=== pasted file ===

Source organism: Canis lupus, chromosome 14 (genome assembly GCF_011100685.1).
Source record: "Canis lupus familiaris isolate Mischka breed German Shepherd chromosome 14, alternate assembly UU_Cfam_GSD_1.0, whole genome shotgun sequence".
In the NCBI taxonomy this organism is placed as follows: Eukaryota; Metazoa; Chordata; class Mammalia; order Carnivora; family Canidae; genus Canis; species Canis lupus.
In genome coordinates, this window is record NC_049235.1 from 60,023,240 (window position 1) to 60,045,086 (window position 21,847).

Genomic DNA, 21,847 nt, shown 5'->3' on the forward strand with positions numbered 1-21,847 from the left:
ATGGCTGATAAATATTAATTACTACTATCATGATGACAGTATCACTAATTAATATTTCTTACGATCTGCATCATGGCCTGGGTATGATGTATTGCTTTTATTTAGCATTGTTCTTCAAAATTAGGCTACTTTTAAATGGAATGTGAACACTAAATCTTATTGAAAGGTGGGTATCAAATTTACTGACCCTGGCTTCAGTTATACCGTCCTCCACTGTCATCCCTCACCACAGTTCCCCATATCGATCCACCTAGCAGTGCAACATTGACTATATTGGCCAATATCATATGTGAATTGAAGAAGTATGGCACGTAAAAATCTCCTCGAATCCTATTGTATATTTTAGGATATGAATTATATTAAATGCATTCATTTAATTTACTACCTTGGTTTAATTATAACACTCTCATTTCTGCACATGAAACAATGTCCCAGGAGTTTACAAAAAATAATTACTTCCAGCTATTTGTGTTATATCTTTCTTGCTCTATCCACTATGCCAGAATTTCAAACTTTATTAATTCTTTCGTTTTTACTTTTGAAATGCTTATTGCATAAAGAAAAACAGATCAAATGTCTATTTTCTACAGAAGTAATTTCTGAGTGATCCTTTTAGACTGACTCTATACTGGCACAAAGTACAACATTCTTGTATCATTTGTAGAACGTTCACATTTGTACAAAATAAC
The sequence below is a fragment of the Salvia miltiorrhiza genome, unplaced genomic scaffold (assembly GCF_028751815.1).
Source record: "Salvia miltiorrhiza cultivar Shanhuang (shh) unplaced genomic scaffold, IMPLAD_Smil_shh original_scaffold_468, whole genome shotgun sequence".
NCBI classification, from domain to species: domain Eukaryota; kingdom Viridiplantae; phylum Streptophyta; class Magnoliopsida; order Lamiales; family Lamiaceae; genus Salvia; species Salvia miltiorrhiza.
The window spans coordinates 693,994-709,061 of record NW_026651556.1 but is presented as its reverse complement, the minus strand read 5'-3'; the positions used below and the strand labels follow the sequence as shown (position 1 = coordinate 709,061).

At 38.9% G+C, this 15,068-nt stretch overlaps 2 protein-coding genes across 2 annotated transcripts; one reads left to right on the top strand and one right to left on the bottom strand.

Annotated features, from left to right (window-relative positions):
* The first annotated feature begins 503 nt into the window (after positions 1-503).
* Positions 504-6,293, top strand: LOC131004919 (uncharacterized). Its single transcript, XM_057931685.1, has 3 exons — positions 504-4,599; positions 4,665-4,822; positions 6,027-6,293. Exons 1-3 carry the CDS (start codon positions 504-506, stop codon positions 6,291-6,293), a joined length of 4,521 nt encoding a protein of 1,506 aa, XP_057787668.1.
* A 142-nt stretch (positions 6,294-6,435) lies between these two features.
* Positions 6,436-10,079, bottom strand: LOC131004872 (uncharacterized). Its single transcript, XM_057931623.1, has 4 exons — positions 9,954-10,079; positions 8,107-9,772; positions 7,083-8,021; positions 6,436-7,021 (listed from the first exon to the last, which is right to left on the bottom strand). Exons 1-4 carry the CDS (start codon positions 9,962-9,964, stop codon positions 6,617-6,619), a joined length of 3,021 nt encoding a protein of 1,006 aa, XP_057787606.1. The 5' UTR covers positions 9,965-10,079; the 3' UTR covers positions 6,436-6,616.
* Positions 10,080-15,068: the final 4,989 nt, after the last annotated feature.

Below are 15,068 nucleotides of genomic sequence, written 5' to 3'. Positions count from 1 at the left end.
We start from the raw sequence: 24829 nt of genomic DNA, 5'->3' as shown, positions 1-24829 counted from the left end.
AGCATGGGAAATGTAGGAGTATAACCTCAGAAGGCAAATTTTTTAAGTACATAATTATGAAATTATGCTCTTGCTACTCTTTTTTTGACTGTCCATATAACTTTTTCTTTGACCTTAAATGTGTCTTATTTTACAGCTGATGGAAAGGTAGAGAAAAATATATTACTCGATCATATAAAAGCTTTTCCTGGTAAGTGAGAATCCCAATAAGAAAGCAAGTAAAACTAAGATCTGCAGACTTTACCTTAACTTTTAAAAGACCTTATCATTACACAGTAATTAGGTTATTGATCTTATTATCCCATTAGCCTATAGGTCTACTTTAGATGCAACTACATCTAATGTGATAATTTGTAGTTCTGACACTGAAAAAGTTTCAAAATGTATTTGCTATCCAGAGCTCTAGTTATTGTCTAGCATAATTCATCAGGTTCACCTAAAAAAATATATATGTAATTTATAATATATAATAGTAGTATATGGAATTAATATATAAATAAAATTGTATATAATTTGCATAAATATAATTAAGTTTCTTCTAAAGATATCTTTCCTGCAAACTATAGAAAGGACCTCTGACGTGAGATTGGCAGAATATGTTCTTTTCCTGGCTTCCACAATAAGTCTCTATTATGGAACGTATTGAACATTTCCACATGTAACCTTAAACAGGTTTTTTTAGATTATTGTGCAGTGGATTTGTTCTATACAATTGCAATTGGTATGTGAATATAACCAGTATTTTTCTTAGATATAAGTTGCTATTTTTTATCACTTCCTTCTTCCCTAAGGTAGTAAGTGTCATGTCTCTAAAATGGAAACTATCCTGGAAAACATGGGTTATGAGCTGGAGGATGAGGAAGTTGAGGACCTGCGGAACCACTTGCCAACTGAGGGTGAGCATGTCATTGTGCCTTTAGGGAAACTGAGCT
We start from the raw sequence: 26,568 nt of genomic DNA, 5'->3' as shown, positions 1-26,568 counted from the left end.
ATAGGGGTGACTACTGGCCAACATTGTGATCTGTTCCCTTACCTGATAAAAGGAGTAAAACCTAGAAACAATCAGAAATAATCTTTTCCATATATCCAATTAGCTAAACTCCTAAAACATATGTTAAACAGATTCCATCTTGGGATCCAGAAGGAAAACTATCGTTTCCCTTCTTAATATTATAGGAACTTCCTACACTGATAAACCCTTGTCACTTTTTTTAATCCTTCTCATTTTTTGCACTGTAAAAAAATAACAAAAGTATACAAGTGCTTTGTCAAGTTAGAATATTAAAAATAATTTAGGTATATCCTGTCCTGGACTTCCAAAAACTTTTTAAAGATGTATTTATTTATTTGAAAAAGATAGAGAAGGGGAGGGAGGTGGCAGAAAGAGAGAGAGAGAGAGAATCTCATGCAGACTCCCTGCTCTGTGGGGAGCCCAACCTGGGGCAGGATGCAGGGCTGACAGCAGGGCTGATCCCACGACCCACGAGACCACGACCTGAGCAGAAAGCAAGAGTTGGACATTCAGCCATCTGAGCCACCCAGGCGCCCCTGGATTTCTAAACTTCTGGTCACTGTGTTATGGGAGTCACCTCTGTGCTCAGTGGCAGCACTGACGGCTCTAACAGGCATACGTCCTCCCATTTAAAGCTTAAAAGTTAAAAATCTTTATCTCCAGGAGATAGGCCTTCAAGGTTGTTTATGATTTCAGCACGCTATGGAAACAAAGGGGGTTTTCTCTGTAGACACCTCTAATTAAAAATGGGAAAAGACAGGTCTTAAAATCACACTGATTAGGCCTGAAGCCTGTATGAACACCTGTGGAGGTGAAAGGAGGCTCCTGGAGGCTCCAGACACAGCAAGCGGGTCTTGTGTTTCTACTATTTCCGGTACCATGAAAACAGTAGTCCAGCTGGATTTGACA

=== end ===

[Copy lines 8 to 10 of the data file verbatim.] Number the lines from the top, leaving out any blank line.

Source record: "Salvia miltiorrhiza cultivar Shanhuang (shh) unplaced genomic scaffold, IMPLAD_Smil_shh original_scaffold_468, whole genome shotgun sequence".
NCBI classification, from domain to species: domain Eukaryota; kingdom Viridiplantae; phylum Streptophyta; class Magnoliopsida; order Lamiales; family Lamiaceae; genus Salvia; species Salvia miltiorrhiza.
The window spans coordinates 693,994-709,061 of record NW_026651556.1 but is presented as its reverse complement, the minus strand read 5'-3'; the positions used below and the strand labels follow the sequence as shown (position 1 = coordinate 709,061).